UCB hosts forums on tackling gang violence
Teenagers, families and youth workers learned about the impact of gang violence during a hard-hitting talk at University College Birmingham.
UCB lecturer Craig Pinkney held a forum entitled “Choices?” for 13 to 19-year-olds living in inner-city Birmingham. The youth work specialist spoke about the repercussions of getting involved in gang violence and how the choices young people make affect their families and communities. The event was staged as part of the EUGangs project.
Almost everyone who attended the event has had their lives affected by gang violence in some way. I wanted them to think about their individual responsibility, accountability and train their minds to think about how they can take preventative measures. An important part of the EUGangs project is bringing these very real issues to the forefront of people’s thoughts, raising awareness of how many young people deal with these situations on a daily basis and how we can help, as a community, to help reduce gang violence.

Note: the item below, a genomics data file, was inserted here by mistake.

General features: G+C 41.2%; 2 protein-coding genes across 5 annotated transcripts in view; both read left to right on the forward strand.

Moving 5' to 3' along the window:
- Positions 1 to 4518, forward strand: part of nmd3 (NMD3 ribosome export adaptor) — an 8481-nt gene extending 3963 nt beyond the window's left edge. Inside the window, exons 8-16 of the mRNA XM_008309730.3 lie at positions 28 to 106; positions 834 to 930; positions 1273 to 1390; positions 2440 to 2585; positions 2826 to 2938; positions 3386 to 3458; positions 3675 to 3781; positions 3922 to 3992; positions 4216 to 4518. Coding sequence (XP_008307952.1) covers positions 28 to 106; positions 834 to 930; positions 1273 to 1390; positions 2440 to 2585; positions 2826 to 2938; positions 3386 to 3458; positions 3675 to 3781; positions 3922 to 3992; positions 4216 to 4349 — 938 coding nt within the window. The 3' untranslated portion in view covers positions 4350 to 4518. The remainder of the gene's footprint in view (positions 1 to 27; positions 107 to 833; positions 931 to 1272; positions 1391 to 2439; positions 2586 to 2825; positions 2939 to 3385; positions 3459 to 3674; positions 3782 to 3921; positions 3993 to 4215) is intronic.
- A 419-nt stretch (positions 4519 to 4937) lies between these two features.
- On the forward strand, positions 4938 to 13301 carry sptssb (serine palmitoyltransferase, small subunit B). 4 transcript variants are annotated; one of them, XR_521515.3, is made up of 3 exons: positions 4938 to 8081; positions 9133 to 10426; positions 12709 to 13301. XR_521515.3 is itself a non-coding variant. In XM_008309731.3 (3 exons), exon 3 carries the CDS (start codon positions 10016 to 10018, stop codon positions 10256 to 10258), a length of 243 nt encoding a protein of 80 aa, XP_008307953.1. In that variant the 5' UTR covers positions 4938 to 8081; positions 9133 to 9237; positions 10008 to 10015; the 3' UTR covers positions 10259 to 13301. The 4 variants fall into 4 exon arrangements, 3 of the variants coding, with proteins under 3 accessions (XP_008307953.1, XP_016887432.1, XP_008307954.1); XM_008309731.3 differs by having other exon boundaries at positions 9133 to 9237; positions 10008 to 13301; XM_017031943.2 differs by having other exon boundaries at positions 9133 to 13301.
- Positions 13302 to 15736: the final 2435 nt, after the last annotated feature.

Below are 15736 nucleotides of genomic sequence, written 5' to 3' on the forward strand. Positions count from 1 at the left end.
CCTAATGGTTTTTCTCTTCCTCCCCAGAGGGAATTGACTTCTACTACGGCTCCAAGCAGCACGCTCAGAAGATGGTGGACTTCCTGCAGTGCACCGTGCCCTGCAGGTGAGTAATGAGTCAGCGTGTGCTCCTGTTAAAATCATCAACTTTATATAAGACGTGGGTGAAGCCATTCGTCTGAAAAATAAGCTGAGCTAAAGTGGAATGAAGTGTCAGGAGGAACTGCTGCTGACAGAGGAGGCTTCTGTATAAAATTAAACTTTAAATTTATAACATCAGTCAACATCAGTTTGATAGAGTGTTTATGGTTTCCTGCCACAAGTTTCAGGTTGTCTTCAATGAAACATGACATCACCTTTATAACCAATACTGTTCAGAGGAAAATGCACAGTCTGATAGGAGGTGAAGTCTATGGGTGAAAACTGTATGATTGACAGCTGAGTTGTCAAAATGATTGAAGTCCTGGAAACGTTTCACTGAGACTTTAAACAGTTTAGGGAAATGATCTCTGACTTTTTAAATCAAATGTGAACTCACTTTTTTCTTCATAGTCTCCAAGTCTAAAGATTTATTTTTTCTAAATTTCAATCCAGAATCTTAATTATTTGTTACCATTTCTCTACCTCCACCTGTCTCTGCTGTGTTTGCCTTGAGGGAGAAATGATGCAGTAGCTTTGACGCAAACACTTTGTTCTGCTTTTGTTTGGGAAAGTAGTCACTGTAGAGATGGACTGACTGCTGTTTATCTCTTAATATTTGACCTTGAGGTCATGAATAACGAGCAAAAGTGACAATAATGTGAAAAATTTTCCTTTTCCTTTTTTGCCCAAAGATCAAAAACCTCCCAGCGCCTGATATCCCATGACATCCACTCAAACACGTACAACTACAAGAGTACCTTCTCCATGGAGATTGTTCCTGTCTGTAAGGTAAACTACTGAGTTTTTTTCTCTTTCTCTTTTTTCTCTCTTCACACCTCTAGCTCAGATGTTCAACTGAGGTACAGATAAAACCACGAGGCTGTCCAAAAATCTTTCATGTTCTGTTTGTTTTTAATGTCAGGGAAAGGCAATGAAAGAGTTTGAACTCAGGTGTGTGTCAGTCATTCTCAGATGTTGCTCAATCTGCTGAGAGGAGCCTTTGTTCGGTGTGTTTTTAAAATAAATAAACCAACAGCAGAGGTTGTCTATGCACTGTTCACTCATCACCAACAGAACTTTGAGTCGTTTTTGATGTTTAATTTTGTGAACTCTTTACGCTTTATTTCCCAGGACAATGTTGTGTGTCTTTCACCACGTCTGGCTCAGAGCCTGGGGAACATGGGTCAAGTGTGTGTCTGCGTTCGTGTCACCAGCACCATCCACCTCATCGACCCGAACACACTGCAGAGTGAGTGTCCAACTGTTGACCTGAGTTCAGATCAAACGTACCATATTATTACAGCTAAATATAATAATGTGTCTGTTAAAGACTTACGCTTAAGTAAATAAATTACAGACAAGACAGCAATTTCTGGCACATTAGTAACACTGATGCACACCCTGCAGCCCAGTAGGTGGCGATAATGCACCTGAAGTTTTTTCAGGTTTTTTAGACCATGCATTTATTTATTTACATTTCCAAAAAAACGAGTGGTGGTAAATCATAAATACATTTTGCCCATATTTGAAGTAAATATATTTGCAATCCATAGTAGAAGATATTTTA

The audience was shown brutal images of victims injured in gang attacks. In a video interview, a young woman described the effects of getting involved with local gangs in Birmingham. Pinkney also highlighted the impact of social media and how misuse can spark unanticipated consequences.
The group heard from two Birmingham youths, Shayne Campbell and Karim White, who had been involved with gangs, made bad decisions and, as a result of their choices, had opportunities to live a normal life taken away from them. Shayne and Karim also spoke about positive influences they have received that have since helped to turn their lives around.
These forums are an opportunity for industry professionals to get a better understanding of how to work with young people affected by gang violence. To ensure that they get the help they need, it’s important to bring the right people together to facilitate the best support. I hope that these forums will encourage practitioners to reflect on the services they already offer and generate a deeper understanding of these young people’s lifestyles and the skills needed to work with them.
The “Choices?” forum was the first of four events which will focus on an area of gang culture and are aimed at young people, youth work practitioners and probation service professionals.
University College Birmingham is as a member of EUGANGS, a collaborative project involving professionals in five countries who are working to research, develop and accredit a new vocational/professional qualification for those working in Gang and Youth Crime environments across Europe.